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India's dragflickers grateful to Jugraj
A freak road accident in Jalandhar eight years ago ended the blossoming career of Jugraj.
New Delhi: Drag-flicker Jugraj Singh, now 28, would have been at the peak of his international hockey career had it not been for a life-threatening accident that put him out of competitive hockey in 2003. He is still a part of the national team but as a key figure in the support staff, fine-tuning the skills of the present lot of drag-flickers.
A freak road accident in Jalandhar eight years ago ended the blossoming career of Jugraj. The penalty-corner specialist emerged as an iconic drag-flicker at a time when Indian hockey was struggling to find an answer to Pakistan's Sohail Abbas and Dutch legend Taeke Taekema.
A self-taught penalty-corner specialist, Jugraj is happy passing on the tricks of the trade to Sandeep Singh, V Raghunath and Rupinder Pal Singh.
India coach Michael Nobbs and the drag-flicker trio feels Jugraj's association with the team since the 2010 Azlan Shah Cup has helped them immensely.
Jugraj doesn't want to delve too much into the past and for him helping the team to qualify for the 2012 London Olympics remains the lone target.
"I can't look back in my life. Obviously if the tragedy hadn't happened, I would have been at the peak of my career by now and preparing myself to play in an Olympics. It is every player's dream to play in the Olympics. I can't turn the clock back, I have to move on. I am grateful to god for giving me a second chance," Jugraj said at the Major Dhyan Chand National Stadium where the Olympic hockey qualifiers will be held from Feb 18.
Jugraj is also helping the team cope with the situation after conceding a penalty corner. He spends hours on a bowling machine directing balls towards the defenders in the goal.
"The bowling machine comes handy, though we get around 80-90 km per hour, around 30-40 kmph less than the speed at which the ball travels in a match situation. But the drill helps the defenders to use their reflexes to keep the ball out. The main problem about the bowling machine is that it is very accurate and predictable whereas in a match you don't know which way the ball will dart," said Jugraj.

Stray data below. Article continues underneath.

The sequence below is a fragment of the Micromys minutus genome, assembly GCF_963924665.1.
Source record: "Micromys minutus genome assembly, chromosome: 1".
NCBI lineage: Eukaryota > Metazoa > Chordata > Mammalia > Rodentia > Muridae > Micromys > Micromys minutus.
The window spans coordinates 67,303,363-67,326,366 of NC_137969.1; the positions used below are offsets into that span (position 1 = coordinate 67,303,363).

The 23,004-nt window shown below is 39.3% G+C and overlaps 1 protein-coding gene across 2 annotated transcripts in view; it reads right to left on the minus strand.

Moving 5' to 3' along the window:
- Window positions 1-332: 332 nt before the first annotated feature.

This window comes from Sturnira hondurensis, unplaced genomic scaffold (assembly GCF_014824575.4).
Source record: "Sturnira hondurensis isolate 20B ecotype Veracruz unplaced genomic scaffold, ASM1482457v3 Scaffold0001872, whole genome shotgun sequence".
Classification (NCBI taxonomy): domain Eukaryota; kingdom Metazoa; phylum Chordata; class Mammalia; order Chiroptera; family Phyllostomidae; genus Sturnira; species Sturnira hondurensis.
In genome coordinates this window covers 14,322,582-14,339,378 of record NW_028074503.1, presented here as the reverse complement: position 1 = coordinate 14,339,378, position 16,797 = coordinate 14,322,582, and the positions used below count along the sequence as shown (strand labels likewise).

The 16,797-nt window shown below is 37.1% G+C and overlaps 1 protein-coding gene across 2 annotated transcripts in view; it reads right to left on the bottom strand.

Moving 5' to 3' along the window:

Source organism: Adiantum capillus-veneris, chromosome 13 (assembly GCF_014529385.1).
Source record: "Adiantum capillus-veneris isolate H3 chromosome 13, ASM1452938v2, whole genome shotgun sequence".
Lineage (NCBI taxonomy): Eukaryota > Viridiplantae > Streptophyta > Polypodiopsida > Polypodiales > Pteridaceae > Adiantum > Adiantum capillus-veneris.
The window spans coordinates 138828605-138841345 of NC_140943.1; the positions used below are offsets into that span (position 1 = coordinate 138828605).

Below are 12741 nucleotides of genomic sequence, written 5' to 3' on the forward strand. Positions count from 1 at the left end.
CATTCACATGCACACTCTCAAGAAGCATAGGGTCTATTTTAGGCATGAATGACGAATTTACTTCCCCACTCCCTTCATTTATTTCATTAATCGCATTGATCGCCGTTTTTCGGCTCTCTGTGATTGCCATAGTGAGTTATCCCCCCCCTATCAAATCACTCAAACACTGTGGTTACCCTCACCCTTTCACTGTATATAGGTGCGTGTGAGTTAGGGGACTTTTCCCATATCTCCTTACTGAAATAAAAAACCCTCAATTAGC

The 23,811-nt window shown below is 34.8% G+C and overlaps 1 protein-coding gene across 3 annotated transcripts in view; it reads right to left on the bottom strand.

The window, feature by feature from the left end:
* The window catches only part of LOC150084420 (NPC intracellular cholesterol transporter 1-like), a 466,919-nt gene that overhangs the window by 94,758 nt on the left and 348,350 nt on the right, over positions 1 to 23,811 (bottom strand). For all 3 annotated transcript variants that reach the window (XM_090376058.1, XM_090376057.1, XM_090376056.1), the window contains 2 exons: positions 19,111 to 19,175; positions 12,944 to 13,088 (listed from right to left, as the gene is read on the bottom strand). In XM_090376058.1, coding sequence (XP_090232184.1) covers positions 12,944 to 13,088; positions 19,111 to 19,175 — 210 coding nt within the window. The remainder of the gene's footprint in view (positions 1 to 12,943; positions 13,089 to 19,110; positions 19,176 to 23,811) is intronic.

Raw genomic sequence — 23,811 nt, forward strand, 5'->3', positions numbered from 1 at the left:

Jugraj had words of praise for India's trio of drag-flickers and picked out Rupinder Pal to become a top drag-flicker.
"Rupinder is very accurate and works hard on his variations. A good defender's strength is his anticipation and Rupinder is good at it. He will be the player to watch out for," said Jugraj.
Rupinder wants to master Jugraj's signature style of drag-flick that was a treat to watch. Jugraj used to pull the ball back and go round before slamming it in.
"That is something that I have been working on. Variations are very important in converting penalty corners. Jugraj's signature style used to take the defence by surprise," said Rupinder.
Sandeep said since Jugraj took over India's penalty conversion rate has improved to 70 per cent.
"Jugraj has been working hard with all the defenders and now we have a fair rate of conversion, which is around 70 per cent. He also tells us how to handle pressure situations," said Sandeep.
Raghunath said Jugraj has also been working with the defenders in negotiating with drag-flicks.
"He was a daring defender. Rarely have we seen defenders rushing out to stop a shot. But during his days he has taken shots in his body as well. It is extremely painful. His experience in stopping penalty corners is helping us a lot," said Raghunath.
Jugraj says he keeps himself updated with the latest techniques in hockey by sharing notes with his mentor Bram Lomans of the Netherlands.
"Lomans has been my childhood idol. I am still in touch with him and we discuss the latest trends in drag-flicking. I share notes with Abbas and Taekema as well," he said.
India coach Nobbs said having Jugraj as an assistant has reduced his workload.
"Jugraj would have been a star player in the team had it not been for that accident. But he is still a part of the team and is helping out the boys," he said.
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